Cyano-ra: Say Goodbye to Nuisance Algae
When most reef hobbyists talk of cyanobacteria, it would seem that they are talking about red film algae. Actually, cyanobacteria are blue-green slime or grease algae. Red film algae, the type that grows in mats on substrates and over animals, is just as much a nuisance as cyanobacteria. Therefore, this article will focus on limiting nuisance algae in the reef aquarium. The things we can do are numerous, and some, most, or all might be necessary for your system.
In the book "Marine Reef Aquarium Handbook," Dr. Robert J. Goldstein states, "Among the most important nutrients for cyanobacteria are the dissolved organics secreted by the microbial biofilm and algal mats. Foam fractionization (protein skimming) reduces dissolved organics in water, removing the very substances that promote cyanobacteria, shifting the advantage to red and green algae." What this statement goes to say is, if you are not using a protein skimmer and you are suffering a nuisance algae problem, then you should be. So step 1, get a skimmer.
A well rounded reef tank should contain some number of maintenances animals that feed on detritus and algae. They help keep the nutrients mobilized and help to keep algae in check. Most, however, will have nothing to do with the red nuisance algae as the red algae contain some chemicals that discourage herbivores. But for browns, greens, and blue-greens, get some janitors. One turbo or astrea snail per 2 gallons, 1 blue-leg hermit per gallon, and a couple of Sally Lightfoot mangrove crabs per system should go along way in keeping nuisance algae in check. If valonia (bubble algae) is a problem, a green mithrax crab will do the trick.
Nuisance algae do not overcome the open reefs because of the limited amounts of nutrients available. Therefore, limiting nutrients in your tank will also aid in algae control. Nuisance algae thrives on nitrate, phosphates, and silicate. Reducing these components will help arrest a nuisance algae problem.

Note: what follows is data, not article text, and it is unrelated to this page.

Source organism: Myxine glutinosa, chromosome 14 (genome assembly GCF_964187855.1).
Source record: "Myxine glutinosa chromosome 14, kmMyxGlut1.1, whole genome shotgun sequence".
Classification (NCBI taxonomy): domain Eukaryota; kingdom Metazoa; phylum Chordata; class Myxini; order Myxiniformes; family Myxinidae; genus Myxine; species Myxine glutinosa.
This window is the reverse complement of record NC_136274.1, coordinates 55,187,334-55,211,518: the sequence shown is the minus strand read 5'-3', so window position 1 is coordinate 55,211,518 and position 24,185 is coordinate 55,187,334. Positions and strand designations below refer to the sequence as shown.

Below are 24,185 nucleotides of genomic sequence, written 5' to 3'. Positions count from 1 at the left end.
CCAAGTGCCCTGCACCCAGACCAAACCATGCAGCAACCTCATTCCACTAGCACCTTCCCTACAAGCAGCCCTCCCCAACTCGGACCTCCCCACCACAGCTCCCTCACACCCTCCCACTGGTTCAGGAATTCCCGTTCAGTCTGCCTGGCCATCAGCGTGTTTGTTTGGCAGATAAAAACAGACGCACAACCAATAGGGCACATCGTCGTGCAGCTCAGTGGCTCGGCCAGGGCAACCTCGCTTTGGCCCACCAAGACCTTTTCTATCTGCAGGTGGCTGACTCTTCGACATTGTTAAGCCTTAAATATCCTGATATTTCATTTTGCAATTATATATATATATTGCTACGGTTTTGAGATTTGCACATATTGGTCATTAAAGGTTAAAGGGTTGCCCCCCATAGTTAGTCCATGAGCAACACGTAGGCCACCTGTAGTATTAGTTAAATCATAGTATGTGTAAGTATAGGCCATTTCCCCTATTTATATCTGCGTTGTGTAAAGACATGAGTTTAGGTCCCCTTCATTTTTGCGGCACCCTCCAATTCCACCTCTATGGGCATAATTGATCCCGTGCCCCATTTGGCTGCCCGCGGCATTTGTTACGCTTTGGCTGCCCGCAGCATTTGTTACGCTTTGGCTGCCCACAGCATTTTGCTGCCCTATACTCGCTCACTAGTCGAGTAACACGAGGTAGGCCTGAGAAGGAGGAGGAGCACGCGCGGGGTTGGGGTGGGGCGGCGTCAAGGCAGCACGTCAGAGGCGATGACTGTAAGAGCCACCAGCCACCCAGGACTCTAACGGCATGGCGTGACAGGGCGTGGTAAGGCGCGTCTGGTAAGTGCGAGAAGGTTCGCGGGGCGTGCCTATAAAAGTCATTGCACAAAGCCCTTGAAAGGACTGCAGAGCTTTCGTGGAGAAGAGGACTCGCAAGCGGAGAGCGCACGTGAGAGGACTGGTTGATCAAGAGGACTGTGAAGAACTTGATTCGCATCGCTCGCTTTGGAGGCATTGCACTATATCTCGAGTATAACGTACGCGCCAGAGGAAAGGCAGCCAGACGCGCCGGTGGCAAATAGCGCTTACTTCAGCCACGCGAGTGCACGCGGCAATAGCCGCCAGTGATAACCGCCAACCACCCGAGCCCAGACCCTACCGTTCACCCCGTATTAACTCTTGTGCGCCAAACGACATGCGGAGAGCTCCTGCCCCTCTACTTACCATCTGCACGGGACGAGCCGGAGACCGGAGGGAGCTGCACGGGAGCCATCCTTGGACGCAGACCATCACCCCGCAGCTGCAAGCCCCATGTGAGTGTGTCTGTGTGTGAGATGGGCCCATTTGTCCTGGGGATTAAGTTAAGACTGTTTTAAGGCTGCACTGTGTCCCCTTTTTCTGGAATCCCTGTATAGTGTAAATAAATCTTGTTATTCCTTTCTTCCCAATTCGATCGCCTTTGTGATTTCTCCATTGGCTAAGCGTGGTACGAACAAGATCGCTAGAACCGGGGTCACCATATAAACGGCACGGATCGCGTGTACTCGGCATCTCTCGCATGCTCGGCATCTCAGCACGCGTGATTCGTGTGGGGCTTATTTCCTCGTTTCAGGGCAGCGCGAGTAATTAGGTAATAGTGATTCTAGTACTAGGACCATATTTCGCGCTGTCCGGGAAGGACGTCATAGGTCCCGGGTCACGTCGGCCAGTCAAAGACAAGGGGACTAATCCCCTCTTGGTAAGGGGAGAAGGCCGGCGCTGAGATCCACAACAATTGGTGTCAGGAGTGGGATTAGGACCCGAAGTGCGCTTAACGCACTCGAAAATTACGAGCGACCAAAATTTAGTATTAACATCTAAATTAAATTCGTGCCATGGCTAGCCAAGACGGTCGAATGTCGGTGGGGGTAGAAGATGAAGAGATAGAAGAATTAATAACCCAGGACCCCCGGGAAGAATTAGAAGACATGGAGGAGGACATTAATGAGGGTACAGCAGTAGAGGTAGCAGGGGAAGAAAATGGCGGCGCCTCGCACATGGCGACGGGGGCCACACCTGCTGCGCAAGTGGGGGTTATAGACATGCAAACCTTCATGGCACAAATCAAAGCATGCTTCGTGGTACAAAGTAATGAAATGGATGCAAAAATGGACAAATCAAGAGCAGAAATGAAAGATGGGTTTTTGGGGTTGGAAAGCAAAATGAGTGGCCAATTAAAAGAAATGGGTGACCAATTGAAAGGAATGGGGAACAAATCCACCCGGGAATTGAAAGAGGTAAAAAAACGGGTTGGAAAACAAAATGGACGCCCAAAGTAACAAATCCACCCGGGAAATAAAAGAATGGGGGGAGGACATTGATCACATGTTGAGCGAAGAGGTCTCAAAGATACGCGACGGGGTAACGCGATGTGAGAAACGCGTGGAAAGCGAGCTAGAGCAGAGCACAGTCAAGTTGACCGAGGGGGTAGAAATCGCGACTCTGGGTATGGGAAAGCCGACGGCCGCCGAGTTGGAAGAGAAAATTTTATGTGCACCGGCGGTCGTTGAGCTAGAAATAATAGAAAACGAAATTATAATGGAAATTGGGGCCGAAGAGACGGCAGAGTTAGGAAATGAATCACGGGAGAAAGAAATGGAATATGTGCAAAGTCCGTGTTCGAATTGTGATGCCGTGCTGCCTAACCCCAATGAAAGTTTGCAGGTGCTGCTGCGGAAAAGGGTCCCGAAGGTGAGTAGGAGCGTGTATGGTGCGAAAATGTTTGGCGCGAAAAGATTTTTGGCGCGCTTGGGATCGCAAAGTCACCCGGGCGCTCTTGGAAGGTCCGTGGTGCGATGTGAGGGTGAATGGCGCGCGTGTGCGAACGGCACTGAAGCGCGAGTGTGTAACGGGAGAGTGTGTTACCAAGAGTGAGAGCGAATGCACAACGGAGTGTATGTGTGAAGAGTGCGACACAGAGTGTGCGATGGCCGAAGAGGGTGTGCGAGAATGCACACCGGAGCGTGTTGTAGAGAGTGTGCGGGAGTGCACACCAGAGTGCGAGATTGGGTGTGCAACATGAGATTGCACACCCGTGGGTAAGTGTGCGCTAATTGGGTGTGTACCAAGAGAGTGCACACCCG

A first step toward limiting nutrients could be to add more water flow. This helps to keep the nutrients suspended in the water column so that mechanical filtration and protein skimming can remove them. A good rule of thumb is a combined flow rate of 10-20 times tank capacity. That would be 1000-2000 gallons per hour in a 100-gallon tank.
A good way to limit the nutrients in a reef tank is to introduce very little into the tank. Feed your fish and corals lightly. The reef is not a never-ending smorgasbord. Stock a reef with only a few fish, and then only feed what they can consume in 1-3 minutes, once a day. Don't worry, they will be fine.
Now that you have added the food, do what you can to get it out. Occasionally vacuum your sand bed, if any, or if you have a bare-bottom tank, vacuum it regularly. Get the detritus out before it adds to the algae food. Also, harvest whatever algae you can by hand and remove it from the tank.
Also, stop adding supplements, particularly iodine, until you have the situation under control. These supplements can easily aggravate a nuisance algae problem.
Nitrates can be controlled with either a deep live sand bed, or frequent water changes, so long as the water used to execute the water change does not contain nitrates. Use Reverse Osmosis (RO) or De-Ionized (DI) water to ensure you are not exacerbating the problem with your tap water.
Phosphates are introduced into the tank as foods breakdown, and in tap water used to do water changes. As stated earlier, feed lightly, and use either RO or DI water for your water changes and for top-off water. Also, if you will use Kalkwasser (lime water) for your top-off water, it will help to precipitate phosphate out of the water column. Lastly, a phosphate "sponge" can be used to effect the chemical filtration of phosphate.
Silicates are often found in well water, and from other sources. RO does nothing to limit silicates, but DI controls phosphate, nitrate, and silicates. Therefore, I would recommend DI for everyone. The Tap Water Purifier from Aquarium Pharmaceuticals is a cheap starter kit for a DI system.
As bulbs age, their color tends to shift towards the red spectrum. This color shift encourages the red algae. Therefore, you need to change your bulbs regularly. (See the section on lighting for the intervals of different types of lighting.)
In summary, there are several things that you can do to rid your tank of nuisance algae, and most of them are probably good ideas anyway. Listed below is a recap of those items:
If you implement these things, you can say cyano-ra to nuisance algae.
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